Monday, January 27, 2014

The Definition And Inspiration

These days, writing is on my mind a lot. Maybe it's because I decided this year would be the one where I actually finish writing a book. Maybe it's because I've actually started writing and working toward that goal.

Whatever the reason, I like it.

I spent the evening yesterday--and well into this morning--visiting Jenna, and one of the topics that came up was about the books that helped us define our writing style. Not just the genres we write, but the overall voice and flow of our stories.

For Jenna, JK Rowling's Harry Potter and Suzanne Collins' Gregor the Overlander series were integral to the development of her style. She still holds a great love for those series, and if you asked her would happily gush over them even now, despite having not read them for a while.

In direct contrast, I can no longer say that I love the stories that define my voice.

As a child, I hated reading. I got bored easily. Now, I can say that I was never given a chance to choose stories for myself, to decide what I found interesting. Books were thrust at me and I was to accept them one way or another. So I simply didn't read.

Until my mother began reading Elfquest to me every night before bed. Age nine and I fell in love with this series of graphic novels; the world building, the art, the characters, everything about it.

I can definitively say that Elfquest made me want to write. It made me want to read.

But I can't say it helped me pin down my style. It simply inspired me to find it.

Ultimately, Laurell K. Hamilton's Anita Blake: Vampire Hunter series is what defined my style. I still see the evidence in everything I write. I won't go in-depth on why I've fallen out of love with that series. The list is long and somewhat depressing. But I accept that I will always owe something to LKH, though. If she hadn't written those books, it would've been several more years before I found my own style. (I wish I could think of a word that fit better than "style" because I've used it so many times in this post, it's losing all meaning for me.)

My style is not your style, and that's a good thing. No one should mimic exactly what another does. It's only through experimenting with different methods that you find one that fits for you. Anyone who reads my work can see the influence of LKH--also of Karen Marie Moning, Patricia Briggs, even of Elfquest. But no one can say it is not distinctly my own voice, my own flair with words, in every piece of my work.

In short, my thoughts are this:

Don't forget who inspired you. Don't forget the roots of your voice. Appreciate it. It may inspire you again.

Thursday, January 23, 2014

The Rules Of Publishing Are Not Gospel

Due to some unfortunate circumstances involving old URLs that were taken by other people, and spam bloggers, etc, and my own growing frustration, I was forced to completely start over with blogger. Completely new account, new set up, with a proper URL.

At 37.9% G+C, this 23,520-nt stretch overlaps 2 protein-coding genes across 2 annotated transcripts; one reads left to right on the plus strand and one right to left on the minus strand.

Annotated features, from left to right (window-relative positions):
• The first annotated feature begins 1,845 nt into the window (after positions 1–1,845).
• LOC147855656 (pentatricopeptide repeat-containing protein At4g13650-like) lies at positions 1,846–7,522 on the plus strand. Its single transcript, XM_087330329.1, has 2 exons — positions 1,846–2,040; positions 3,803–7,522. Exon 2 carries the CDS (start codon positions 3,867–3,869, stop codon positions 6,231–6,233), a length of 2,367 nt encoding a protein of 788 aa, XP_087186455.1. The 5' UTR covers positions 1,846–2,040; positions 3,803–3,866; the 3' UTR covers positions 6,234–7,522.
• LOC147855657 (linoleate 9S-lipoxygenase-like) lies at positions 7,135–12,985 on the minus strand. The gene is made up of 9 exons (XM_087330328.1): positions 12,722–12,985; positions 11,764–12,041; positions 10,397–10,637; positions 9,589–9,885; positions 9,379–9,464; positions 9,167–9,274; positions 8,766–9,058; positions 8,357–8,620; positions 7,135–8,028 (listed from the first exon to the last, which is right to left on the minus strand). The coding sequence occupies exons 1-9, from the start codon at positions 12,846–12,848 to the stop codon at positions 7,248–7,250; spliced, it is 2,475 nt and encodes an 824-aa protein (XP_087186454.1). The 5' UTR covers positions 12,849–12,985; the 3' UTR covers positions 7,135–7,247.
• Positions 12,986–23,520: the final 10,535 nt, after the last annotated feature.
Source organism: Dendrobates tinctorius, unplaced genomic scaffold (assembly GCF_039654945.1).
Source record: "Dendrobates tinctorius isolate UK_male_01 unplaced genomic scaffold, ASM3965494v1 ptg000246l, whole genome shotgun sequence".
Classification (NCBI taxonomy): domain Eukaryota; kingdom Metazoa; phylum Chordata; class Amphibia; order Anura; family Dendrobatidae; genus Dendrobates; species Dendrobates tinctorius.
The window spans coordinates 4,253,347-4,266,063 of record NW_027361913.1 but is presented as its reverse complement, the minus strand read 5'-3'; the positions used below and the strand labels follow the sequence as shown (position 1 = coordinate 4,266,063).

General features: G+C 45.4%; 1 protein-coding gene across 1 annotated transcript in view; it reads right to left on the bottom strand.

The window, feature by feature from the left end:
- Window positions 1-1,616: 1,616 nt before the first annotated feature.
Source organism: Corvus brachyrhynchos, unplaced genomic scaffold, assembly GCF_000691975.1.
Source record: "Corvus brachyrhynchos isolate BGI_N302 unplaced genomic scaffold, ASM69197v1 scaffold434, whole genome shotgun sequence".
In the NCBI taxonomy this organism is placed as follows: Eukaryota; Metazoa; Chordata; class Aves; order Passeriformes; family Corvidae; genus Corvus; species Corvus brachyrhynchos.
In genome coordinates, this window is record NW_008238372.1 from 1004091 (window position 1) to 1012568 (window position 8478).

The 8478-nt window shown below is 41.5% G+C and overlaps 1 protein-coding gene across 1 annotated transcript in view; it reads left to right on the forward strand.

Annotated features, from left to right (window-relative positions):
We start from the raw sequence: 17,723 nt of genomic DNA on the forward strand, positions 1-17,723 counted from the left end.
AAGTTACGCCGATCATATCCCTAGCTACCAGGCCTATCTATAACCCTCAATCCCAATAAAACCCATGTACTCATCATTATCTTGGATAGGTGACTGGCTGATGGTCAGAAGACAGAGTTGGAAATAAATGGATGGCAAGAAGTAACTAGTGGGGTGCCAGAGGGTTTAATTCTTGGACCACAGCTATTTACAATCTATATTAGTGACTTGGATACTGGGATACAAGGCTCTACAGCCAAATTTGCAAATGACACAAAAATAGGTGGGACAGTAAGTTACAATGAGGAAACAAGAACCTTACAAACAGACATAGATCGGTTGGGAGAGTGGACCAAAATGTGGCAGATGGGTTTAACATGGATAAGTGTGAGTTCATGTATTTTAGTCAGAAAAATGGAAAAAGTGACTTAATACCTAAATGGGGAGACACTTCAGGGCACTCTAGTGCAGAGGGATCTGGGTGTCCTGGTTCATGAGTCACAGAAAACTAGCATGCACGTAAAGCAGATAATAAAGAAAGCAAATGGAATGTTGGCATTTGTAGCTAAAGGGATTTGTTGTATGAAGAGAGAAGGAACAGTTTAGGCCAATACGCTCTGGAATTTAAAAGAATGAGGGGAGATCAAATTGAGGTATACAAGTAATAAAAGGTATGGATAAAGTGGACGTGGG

So, welcome to the new den, my loves. Gods willing, this will be a good thing rather than a source of great annoyance for me.

We're more than halfway through the first month of the year, and I am no longer sure what kind of year it's going to be. On one hand, I'm horribly behind on my personal goal of reading one book a day, but on the other, I've actually been writing. So, it's kind of a toss up.

I've been trying to get myself caught up on the things I've missed from the publishing world, without letting it influence me too much. I remember when I first started blogging--y'know, five years ago--and I read agent and editor blogs like every post was the Word of God. I still kind of have a wide-eyed enthusiasm when it comes to agents and editors, but I like to think that, for the most part, I've lost the Take Every Word As Gospel mentality that I once had.

Jenn actually made a post recently about Rules and Regs and it really hit a cord with me. There are a lot of things that I know I still wince at in my own writing purely because I've read so many blog posts and tweets from agents and editors that say Don't You Do That Silly. (Don't use dialogue tags, don't use adverbs, etc etc) But, let's be honest, you're going to do those things. I absolutely (adverb!!!11!!) still do those things. It's nothing to panic about.

I know from personal experience that, when you worry too much about the "rules," you freeze up. You obsess about what you're doing wrong and if So And So will reject you based on This Rule or That Rule--Stop. 

Stop that right now. 

The fact of the matter is, it's not that big of a deal. Tell a good story. Tell the story you care about, in a way that will bring others to care about it too. If you're so stressed about not breaking the rules, you won't be doing any writing anyway, so what's the point?

Write first for yourself.

Edit for the readers.

And this isn't just advice for you, dear reader. This is advice for me, too. Because I still freeze up every time I go to put in a dialogue tag. (Said is so boring how can you know what kind of tone they're using goddamnit???)

(I'm okay, I swear.)

This has been a post.